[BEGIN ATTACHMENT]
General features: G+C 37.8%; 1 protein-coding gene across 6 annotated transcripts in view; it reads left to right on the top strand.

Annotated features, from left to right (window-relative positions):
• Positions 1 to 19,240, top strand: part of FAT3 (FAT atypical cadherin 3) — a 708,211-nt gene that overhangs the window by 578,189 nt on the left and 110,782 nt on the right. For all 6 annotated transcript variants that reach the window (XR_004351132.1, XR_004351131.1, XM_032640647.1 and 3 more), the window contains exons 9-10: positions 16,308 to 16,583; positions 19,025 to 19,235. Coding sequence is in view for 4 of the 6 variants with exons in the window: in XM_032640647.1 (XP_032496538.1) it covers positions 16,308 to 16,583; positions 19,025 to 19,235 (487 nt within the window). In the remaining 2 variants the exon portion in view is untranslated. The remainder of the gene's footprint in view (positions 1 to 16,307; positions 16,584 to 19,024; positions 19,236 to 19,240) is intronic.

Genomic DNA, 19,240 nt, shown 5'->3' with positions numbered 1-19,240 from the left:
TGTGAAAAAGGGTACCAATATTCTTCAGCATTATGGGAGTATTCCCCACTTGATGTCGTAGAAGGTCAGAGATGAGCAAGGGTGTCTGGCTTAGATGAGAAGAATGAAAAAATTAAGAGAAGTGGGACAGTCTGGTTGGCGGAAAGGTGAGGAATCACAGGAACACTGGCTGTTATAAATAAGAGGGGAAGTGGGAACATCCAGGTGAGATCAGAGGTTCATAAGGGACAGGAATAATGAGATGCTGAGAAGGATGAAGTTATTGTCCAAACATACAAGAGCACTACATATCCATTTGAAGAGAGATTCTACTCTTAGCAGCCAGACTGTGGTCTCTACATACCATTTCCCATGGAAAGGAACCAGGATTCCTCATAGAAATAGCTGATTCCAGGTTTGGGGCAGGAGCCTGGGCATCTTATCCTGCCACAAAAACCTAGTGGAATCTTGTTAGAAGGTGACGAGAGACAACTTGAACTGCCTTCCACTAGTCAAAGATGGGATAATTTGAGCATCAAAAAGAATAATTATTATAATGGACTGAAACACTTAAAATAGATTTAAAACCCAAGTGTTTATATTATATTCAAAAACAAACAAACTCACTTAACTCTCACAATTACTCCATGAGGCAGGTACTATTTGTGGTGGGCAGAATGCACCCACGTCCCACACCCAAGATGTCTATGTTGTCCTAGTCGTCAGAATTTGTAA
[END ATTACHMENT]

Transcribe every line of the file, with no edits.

General features: G+C 37.8%; 1 protein-coding gene across 6 annotated transcripts in view; it reads left to right on the top strand.

Annotated features, from left to right (window-relative positions):
• Positions 1 to 19,240, top strand: part of FAT3 (FAT atypical cadherin 3) — a 708,211-nt gene that overhangs the window by 578,189 nt on the left and 110,782 nt on the right. For all 6 annotated transcript variants that reach the window (XR_004351132.1, XR_004351131.1, XM_032640647.1 and 3 more), the window contains exons 9-10: positions 16,308 to 16,583; positions 19,025 to 19,235. Coding sequence is in view for 4 of the 6 variants with exons in the window: in XM_032640647.1 (XP_032496538.1) it covers positions 16,308 to 16,583; positions 19,025 to 19,235 (487 nt within the window). In the remaining 2 variants the exon portion in view is untranslated. The remainder of the gene's footprint in view (positions 1 to 16,307; positions 16,584 to 19,024; positions 19,236 to 19,240) is intronic.

Genomic DNA, 19,240 nt, shown 5'->3' with positions numbered 1-19,240 from the left:
TGTGAAAAAGGGTACCAATATTCTTCAGCATTATGGGAGTATTCCCCACTTGATGTCGTAGAAGGTCAGAGATGAGCAAGGGTGTCTGGCTTAGATGAGAAGAATGAAAAAATTAAGAGAAGTGGGACAGTCTGGTTGGCGGAAAGGTGAGGAATCACAGGAACACTGGCTGTTATAAATAAGAGGGGAAGTGGGAACATCCAGGTGAGATCAGAGGTTCATAAGGGACAGGAATAATGAGATGCTGAGAAGGATGAAGTTATTGTCCAAACATACAAGAGCACTACATATCCATTTGAAGAGAGATTCTACTCTTAGCAGCCAGACTGTGGTCTCTACATACCATTTCCCATGGAAAGGAACCAGGATTCCTCATAGAAATAGCTGATTCCAGGTTTGGGGCAGGAGCCTGGGCATCTTATCCTGCCACAAAAACCTAGTGGAATCTTGTTAGAAGGTGACGAGAGACAACTTGAACTGCCTTCCACTAGTCAAAGATGGGATAATTTGAGCATCAAAAAGAATAATTATTATAATGGACTGAAACACTTAAAATAGATTTAAAACCCAAGTGTTTATATTATATTCAAAAACAAACAAACTCACTTAACTCTCACAATTACTCCATGAGGCAGGTACTATTTGTGGTGGGCAGAATGCACCCACGTCCCACACCCAAGATGTCTATGTTGTCCTAGTCGTCAGAATTTGTAA